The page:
In the early 20th century, John D. Rockefeller amassed a fortune worth $336 billion in today’s dollars, adjusting for inflation. To put that figure into perspective, that’s larger than the fortunes of today’s three richest people — Bill Gates, Carlos Slim, and Warren Buffett — combined. Rockefeller’s company, Standard Oil, revolutionized the energy industry and perhaps no other man had as much influence on the politics and business of his day. Here’s the thing: Rockefeller’s influence didn’t just last a lifetime, but generations. You can see it when you look up at the Rockefeller Center in New York or when you stroll through…
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In the early 20th century, John D. Rockefeller amassed a fortune worth $336 billion in today’s dollars, adjusting for inflation.
To put that figure into perspective, that’s larger than the fortunes of today’s three richest people — Bill Gates, Carlos Slim, and Warren Buffett — combined. Rockefeller’s company, Standard Oil, revolutionized the energy industry and perhaps no other man had as much influence on the politics and business of his day.
Here’s the thing: Rockefeller’s influence didn’t just last a lifetime, but generations. You can see it when you look up at the Rockefeller Center in New York or when you stroll through the grounds of Rockefeller University. Although this great man is gone, his legacy lives on.
While few of us will achieve riches on anywhere close to the scale of Rockefeller, anyone can leave a lasting legacy of wealth. But it doesn’t happen by accident. Building a portfolio that can last generations must rest upon a collection of rock-solid businesses that can survive almost anything. Forever stocks that can survive wars, inflation, and recessions.
Here are three companies that just might have what it takes.
Brookfield Infrastructure Partners
Consider all of the infrastructure the global economy needs to operate — railways, ports, pipelines, utilities, roads. Without these essential assets, our modern society would grind to a halt. That’s what makes infrastructure investments so lucrative.
Brookfield Infrastructure Partners (TSX: BIP.UN) gives you a stake in dozens of these types of infrastructure monopolies around the world. The company owns shipping ports in China, toll roads in Brazil, electric utilities in America, and many others. These are irreplaceable assets that no one can compete with.
All of this means investors can count on a steady stream of dividend cheques for years to come. Since the company went public in late 2009, Brookfield has increased its payout 79% and today the stocks yields a handsome 4.5%. Going forward, management is committed to increasing the dividend at a 3% to 7% annual pace.
Killam Properties (TSX: KMP) owns hundreds residential apartment buildings and RV parks throughout Atlantic Canada and Ontario — a recession-proof niche within the real estate industry. No matter what the economy is doing, people will always need to put a roof over their heads. With a click of the mouse you can become a partner with an already-established landlord.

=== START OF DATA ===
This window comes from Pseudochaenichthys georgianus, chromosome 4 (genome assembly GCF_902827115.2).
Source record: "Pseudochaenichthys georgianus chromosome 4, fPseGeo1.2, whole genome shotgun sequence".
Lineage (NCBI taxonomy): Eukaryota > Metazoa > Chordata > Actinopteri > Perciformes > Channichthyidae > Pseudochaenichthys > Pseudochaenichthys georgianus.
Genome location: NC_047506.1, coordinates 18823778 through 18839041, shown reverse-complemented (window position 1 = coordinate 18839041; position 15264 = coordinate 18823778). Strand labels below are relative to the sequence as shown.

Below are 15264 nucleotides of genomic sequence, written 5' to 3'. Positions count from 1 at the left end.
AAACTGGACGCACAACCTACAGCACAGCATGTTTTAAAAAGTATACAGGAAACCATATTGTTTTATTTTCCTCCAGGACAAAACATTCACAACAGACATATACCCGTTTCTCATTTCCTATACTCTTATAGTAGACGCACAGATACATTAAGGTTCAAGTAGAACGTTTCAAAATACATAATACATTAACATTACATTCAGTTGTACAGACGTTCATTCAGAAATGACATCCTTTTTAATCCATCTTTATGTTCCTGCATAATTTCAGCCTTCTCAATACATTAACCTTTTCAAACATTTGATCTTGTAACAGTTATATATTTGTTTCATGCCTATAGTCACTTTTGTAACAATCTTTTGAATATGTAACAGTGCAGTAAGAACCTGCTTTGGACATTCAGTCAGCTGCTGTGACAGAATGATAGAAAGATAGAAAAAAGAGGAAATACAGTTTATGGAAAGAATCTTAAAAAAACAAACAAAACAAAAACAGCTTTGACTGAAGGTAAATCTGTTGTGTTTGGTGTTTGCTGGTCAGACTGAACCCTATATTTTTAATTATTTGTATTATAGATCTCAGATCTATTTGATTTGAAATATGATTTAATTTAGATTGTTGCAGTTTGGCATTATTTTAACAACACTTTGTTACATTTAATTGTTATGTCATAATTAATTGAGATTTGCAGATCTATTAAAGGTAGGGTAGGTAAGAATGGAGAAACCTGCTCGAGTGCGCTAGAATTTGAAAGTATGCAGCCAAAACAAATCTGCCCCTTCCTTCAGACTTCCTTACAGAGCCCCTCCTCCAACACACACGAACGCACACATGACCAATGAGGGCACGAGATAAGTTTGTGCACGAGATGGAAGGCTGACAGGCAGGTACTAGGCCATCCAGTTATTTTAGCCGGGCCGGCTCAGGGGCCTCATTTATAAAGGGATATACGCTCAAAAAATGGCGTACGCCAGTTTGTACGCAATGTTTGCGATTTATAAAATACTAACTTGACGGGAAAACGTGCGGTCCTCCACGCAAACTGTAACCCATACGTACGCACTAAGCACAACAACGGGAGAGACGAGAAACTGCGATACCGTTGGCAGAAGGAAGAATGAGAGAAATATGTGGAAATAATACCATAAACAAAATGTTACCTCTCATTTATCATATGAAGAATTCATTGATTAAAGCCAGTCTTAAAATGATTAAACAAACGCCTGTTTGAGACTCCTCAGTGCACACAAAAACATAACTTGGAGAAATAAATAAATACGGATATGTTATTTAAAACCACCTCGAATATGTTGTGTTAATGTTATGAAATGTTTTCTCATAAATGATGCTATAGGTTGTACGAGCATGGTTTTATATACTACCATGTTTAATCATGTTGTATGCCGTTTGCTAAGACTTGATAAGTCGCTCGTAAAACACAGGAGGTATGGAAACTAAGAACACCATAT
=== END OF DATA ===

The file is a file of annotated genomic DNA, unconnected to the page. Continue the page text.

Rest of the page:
But what I’m most interested in is the steady dividend. Today, Killam yields a tasty 5.8% making it the highest payout on this list. And with a number of large economic projects likely to drive maritime economy over the next decade, you can expect a steady stream of dividend hikes over the next few years.
This company is about as boring as it gets. While the energy sector is famous for its Stetson-wearing wildcatters, Pembina Pipelines (TSX: PPL) is responsible for the decidedly less exciting — though lucrative — midstream section of the industry. The company owns pipelines, terminals, and storage facilities throughout Western Canada, the infrastructure that ships and stores all of the energy products that makes our modern society possible.
In return for moving and storing these products, Pembina generates ample cash flow that it passes on to shareholders. Since its inception in 1997, the company has paid out $2.8 billion to investors. Today, the stock yields 3.9% and you can count on more dividend hikes in the years to come given booming oil production in Alberta.
More importantly, the company has a natural monopoly on these assets. The cost to build a competing pipe parallel to one of Pembina’s lines would be astronomical, and the rewards of splitting the business between two routes would be unattractive. This allows the company to crank out consistent returns for decades without the worry of rivals eating into profits.
Foolish bottom line
Few of us will build wealth on anywhere near the scale of John D. Rockefeller. However, with foresight and planning, we can all leave a legacy of wealth that can last generations. Building a portfolio of forever stocks like the ones above is the first step in this process.
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Fool contributor Robert Baillieul has no positions in any of the stocks mentioned in this article.